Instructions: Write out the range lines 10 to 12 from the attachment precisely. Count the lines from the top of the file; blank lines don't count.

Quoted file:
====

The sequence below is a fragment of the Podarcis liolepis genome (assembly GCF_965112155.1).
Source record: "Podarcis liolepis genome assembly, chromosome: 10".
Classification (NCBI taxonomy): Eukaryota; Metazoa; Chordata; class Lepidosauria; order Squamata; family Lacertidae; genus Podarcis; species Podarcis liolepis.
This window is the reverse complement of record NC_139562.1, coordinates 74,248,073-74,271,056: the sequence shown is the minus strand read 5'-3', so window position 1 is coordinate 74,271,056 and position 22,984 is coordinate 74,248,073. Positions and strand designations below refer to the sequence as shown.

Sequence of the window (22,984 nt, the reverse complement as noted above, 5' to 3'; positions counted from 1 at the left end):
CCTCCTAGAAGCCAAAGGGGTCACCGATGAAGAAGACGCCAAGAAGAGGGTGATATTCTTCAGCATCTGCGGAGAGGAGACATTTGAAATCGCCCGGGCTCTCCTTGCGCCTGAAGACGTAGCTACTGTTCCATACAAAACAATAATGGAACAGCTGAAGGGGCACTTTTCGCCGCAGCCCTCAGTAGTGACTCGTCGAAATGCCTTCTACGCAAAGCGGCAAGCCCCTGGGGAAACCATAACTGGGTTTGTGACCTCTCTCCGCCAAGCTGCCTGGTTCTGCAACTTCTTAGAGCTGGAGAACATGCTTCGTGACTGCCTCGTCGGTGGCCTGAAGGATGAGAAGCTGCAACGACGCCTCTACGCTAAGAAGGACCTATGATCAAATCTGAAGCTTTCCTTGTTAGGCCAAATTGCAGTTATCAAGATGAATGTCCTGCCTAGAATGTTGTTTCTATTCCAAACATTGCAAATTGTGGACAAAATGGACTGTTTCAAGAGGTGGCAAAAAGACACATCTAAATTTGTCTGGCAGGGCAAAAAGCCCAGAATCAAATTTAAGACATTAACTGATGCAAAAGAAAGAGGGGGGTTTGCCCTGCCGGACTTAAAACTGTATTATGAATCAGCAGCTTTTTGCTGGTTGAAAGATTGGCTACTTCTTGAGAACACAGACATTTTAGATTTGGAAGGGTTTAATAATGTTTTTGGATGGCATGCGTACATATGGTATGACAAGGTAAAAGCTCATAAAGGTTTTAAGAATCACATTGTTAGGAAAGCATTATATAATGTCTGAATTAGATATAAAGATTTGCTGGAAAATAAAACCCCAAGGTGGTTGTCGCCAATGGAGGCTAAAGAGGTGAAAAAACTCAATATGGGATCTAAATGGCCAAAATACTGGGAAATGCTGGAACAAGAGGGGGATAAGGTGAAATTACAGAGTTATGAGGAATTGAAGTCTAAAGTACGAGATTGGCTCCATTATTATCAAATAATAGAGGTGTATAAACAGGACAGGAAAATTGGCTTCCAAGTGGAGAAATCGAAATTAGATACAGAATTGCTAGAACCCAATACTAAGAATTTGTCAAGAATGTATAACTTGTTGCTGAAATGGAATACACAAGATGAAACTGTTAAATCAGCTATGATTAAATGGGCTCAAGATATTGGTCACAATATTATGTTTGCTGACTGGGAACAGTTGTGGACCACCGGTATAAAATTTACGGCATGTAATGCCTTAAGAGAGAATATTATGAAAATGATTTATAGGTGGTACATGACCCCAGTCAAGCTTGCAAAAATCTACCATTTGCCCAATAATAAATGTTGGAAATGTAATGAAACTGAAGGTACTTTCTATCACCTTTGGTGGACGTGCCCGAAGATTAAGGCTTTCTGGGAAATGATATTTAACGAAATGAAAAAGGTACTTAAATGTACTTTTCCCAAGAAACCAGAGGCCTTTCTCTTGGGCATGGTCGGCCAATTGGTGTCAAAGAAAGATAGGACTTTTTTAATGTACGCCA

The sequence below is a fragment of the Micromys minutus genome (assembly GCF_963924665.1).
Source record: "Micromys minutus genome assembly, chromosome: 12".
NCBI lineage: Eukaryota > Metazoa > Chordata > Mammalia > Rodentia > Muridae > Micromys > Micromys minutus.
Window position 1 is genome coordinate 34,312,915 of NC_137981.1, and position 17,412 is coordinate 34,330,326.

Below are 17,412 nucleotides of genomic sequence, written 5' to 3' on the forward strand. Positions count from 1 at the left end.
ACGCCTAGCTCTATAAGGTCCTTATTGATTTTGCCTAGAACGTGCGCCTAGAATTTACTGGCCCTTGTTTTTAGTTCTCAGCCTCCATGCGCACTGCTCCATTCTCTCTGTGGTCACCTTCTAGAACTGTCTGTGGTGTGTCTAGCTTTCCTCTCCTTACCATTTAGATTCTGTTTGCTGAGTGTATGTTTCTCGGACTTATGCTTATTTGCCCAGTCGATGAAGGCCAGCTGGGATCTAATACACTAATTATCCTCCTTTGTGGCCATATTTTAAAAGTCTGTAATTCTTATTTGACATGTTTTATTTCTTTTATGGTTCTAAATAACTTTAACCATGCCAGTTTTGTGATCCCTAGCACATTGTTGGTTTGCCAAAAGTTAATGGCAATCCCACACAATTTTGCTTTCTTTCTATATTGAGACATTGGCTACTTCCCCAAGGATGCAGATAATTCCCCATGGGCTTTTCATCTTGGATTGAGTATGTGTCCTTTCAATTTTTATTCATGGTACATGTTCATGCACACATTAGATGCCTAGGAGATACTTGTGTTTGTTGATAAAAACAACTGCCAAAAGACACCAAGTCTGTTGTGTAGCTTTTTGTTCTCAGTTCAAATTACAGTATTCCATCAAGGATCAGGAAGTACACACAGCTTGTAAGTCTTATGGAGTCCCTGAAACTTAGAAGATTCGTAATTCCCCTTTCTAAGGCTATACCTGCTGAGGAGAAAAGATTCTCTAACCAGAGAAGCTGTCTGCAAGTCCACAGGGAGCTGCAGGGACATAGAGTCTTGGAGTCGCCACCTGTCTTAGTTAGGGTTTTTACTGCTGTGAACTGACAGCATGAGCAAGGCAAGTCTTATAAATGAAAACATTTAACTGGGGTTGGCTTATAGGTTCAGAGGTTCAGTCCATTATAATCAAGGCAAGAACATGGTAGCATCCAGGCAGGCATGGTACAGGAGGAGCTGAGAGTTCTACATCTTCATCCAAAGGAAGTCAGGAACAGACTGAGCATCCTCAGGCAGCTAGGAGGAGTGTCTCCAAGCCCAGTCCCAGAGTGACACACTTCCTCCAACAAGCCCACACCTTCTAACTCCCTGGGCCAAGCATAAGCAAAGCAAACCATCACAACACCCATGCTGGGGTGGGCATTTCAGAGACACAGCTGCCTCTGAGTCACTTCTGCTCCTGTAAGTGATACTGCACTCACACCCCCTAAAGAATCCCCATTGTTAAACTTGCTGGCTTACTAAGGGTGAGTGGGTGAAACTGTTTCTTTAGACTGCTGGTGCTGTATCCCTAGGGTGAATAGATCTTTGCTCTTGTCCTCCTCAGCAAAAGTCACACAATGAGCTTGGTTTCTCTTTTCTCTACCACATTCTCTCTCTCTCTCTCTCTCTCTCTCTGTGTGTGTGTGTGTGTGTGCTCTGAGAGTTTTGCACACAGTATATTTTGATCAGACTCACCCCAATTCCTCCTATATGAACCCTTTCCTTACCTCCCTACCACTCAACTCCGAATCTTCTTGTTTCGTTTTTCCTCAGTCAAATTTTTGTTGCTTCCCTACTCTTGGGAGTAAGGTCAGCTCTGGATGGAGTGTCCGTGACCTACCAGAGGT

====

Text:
Window position 1 is genome coordinate 34,312,915 of NC_137981.1, and position 17,412 is coordinate 34,330,326.

Below are 17,412 nucleotides of genomic sequence, written 5' to 3' on the forward strand. Positions count from 1 at the left end.
ACGCCTAGCTCTATAAGGTCCTTATTGATTTTGCCTAGAACGTGCGCCTAGAATTTACTGGCCCTTGTTTTTAGTTCTCAGCCTCCATGCGCACTGCTCCATTCTCTCTGTGGTCACCTTCTAGAACTGTCTGTGGTGTGTCTAGCTTTCCTCTCCTTACCATTTAGATTCTGTTTGCTGAGTGTATGTTTCTCGGACTTATGCTTATTTGCCCAGTCGATGAAGGCCAGCTGGGATCTAATACACTAATTATCCTCCTTTGTGGCCATATTTTAAAAGTCTGTAATTCTTATTTGACATGTTTTATTTCTTTTATGGTTCTAAATAACTTTAACCATGCCAGTTTTGTGATCCCTAGCACATTGTTGGTTTGCCAAAAGTTAATGGCAATCCCACACAATTTTGCTTTCTTTCTATATTGAGACATTGGCTACTTCCCCAAGGATGCAGATAATTCCCCATGGGCTTTTCATCTTGGATTGAGTATGTGTCCTTTCAATTTTTATTCATGGTACATGTTCATGCACACATTAGATGCCTAGGAGATACTTGTGTTTGTTGATAAAAACAACTGCCAAAAGACACCAAGTCTGTTGTGTAGCTTTTTGTTCTCAGTTCAAATTACAGTATTCCATCAAGGATCAGGAAGTACACACAGCTTGTAAGTCTTATGGAGTCCCTGAAACTTAGAAGATTCGTAATTCCCCTTTCTAAGGCTATACCTGCTGAGGAGAAAAGATTCTCTAACCAGAGAAGCTGTCTGCAAGTCCACAGGGAGCTGCAGGGACATAGAGTCTTGGAGTCGCCACCTGTCTTAGTTAGGGTTTTTACTGCTGTGAACTGACAGCATGAGCAAGGCAAGTCTTATAAATGAAAACATTTAACTGGGGTTGGCTTATAGGTTCAGAGGTTCAGTCCATTATAATCAAGGCAAGAACATGGTAGCATCCAGGCAGGCATGGTACAGGAGGAGCTGAGAGTTCTACATCTTCATCCAAAGGAAGTCAGGAACAGACTGAGCATCCTCAGGCAGCTAGGAGGAGTGTCTCCAAGCCCAGTCCCAGAGTGACACACTTCCTCCAACAAGCCCACACCTTCTAACTCCCTGGGCCAAGCATAAGCAAAGCAAACCATCACAACACCCATGCTGGGGTGGGCATTTCAGAGACACAGCTGCCTCTGAGTCACTTCTGCTCCTGTAAGTGATACTGCACTCACACCCCCTAAAGAATCCCCATTGTTAAACTTGCTGGCTTACTAAGGGTGAGTGGGTGAAACTGTTTCTTTAGACTGCTGGTGCTGTATCCCTAGGGTGAATAGATCTTTGCTCTTGTCCTCCTCAGCAAAAGTCACACAATGAGCTTGGTTTCTCTTTTCTCTACCACATTCTCTCTCTCTCTCTCTCTCTCTCTCTGTGTGTGTGTGTGTGTGTGCTCTGAGAGTTTTGCACACAGTATATTTTGATCAGACTCACCCCAATTCCTCCTATATGAACCCTTTCCTTACCTCCCTACCACTCAACTCCGAATCTTCTTGTTTCGTTTTTCCTCAGTCAAATTTTTGTTGCTTCCCTACTCTTGGGAGTAAGGTCAGCTCTGGATGGAGTGTCCGTGACCTACCAGAGGT